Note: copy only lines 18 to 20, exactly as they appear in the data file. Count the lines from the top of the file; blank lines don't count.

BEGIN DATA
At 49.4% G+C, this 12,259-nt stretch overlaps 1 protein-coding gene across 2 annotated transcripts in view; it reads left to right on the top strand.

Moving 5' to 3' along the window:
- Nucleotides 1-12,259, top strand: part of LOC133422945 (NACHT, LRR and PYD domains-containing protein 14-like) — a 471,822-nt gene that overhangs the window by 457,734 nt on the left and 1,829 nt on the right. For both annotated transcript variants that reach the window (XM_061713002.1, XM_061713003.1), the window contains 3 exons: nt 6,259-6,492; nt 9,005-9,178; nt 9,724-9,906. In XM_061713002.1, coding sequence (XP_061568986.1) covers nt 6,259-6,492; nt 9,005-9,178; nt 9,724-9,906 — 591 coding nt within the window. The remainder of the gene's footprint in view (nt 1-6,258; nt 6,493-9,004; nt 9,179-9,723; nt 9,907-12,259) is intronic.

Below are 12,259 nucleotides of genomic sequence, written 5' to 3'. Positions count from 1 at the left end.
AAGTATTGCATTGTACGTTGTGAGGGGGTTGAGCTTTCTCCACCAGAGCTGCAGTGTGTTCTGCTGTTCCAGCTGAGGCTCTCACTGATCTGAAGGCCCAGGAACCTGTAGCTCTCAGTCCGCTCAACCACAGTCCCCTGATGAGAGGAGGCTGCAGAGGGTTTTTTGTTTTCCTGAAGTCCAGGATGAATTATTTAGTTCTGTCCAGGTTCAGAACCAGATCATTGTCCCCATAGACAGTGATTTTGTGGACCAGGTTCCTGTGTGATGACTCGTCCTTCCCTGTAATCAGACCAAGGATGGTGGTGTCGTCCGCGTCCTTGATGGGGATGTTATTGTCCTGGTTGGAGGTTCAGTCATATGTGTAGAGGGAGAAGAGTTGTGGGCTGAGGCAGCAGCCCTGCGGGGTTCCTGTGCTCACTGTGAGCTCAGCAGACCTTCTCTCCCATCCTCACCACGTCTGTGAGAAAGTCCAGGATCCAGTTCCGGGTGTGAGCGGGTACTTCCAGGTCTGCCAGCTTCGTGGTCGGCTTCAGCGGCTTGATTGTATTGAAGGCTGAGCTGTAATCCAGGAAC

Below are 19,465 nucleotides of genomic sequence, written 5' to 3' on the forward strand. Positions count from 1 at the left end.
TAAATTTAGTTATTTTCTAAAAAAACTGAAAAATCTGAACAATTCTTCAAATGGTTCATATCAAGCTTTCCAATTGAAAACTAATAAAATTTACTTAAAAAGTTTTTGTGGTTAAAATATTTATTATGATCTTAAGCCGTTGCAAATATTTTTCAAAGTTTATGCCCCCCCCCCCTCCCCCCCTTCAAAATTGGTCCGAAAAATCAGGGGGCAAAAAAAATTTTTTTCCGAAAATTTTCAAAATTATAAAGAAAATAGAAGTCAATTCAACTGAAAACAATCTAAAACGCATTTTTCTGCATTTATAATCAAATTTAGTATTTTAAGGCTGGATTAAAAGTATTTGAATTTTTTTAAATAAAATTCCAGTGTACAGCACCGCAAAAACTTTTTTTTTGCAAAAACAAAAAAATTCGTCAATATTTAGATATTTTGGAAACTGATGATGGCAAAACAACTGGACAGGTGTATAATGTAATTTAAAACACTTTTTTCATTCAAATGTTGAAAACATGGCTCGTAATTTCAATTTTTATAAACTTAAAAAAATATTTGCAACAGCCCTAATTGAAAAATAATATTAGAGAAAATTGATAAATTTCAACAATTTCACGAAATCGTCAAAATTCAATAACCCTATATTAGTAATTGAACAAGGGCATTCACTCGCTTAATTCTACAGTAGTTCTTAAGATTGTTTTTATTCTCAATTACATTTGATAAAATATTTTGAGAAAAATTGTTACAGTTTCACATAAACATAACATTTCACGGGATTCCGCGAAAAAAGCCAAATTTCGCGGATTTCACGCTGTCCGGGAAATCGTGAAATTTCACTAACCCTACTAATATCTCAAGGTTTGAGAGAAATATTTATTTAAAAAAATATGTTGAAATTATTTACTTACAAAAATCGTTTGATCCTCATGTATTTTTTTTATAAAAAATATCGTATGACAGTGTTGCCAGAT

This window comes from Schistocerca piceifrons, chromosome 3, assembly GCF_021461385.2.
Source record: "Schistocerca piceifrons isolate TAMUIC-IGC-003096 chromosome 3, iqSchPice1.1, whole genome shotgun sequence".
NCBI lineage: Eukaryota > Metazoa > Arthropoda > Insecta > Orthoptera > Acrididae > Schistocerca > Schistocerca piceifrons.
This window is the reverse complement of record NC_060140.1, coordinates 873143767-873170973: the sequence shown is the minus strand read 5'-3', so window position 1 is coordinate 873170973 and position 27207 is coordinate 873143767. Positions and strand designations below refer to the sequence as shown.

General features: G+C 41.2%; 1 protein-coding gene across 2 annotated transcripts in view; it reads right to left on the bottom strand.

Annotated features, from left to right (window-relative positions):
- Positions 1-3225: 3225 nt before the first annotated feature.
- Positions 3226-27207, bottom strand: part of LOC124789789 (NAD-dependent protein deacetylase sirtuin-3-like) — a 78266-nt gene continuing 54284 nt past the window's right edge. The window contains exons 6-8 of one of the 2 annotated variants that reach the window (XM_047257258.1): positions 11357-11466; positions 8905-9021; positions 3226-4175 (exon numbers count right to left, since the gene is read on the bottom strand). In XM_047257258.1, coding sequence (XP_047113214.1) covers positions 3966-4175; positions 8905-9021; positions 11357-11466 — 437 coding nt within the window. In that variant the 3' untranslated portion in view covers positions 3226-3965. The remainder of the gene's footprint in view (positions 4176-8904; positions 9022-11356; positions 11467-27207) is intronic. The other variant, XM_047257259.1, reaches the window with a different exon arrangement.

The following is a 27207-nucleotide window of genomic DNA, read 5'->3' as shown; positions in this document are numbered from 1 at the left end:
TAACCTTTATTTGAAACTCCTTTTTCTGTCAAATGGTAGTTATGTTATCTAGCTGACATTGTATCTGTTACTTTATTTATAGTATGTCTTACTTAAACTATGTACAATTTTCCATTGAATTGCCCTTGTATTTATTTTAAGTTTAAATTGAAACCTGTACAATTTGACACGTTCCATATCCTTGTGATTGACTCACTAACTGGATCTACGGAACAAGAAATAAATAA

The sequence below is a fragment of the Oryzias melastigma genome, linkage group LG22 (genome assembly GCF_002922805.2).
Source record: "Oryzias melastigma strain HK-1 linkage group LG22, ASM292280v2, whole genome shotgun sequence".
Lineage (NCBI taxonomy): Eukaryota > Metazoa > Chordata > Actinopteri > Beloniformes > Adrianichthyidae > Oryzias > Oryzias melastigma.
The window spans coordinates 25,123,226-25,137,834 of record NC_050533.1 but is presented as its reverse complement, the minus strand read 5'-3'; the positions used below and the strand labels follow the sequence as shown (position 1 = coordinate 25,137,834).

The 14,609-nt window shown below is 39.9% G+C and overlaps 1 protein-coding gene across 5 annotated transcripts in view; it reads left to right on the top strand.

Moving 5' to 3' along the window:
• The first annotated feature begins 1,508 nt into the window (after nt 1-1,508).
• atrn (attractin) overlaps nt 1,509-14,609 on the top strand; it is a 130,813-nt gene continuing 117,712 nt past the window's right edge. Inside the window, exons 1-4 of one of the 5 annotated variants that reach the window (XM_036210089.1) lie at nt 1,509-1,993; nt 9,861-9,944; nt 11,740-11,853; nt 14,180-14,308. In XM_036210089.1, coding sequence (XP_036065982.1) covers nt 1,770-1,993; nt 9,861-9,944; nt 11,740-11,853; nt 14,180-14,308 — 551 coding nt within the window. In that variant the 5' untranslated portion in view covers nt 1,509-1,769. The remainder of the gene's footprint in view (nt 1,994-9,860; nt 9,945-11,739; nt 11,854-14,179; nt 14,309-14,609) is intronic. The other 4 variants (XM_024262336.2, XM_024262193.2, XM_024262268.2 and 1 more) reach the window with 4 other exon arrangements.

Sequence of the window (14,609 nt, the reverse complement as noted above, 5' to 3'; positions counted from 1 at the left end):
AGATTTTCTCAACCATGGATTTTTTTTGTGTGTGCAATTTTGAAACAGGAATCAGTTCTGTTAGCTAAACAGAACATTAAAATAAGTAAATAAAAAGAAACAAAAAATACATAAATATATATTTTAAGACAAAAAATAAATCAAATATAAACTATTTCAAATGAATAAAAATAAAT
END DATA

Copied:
The sequence below is a fragment of the Oryzias melastigma genome, linkage group LG22 (genome assembly GCF_002922805.2).
Source record: "Oryzias melastigma strain HK-1 linkage group LG22, ASM292280v2, whole genome shotgun sequence".
Lineage (NCBI taxonomy): Eukaryota > Metazoa > Chordata > Actinopteri > Beloniformes > Adrianichthyidae > Oryzias > Oryzias melastigma.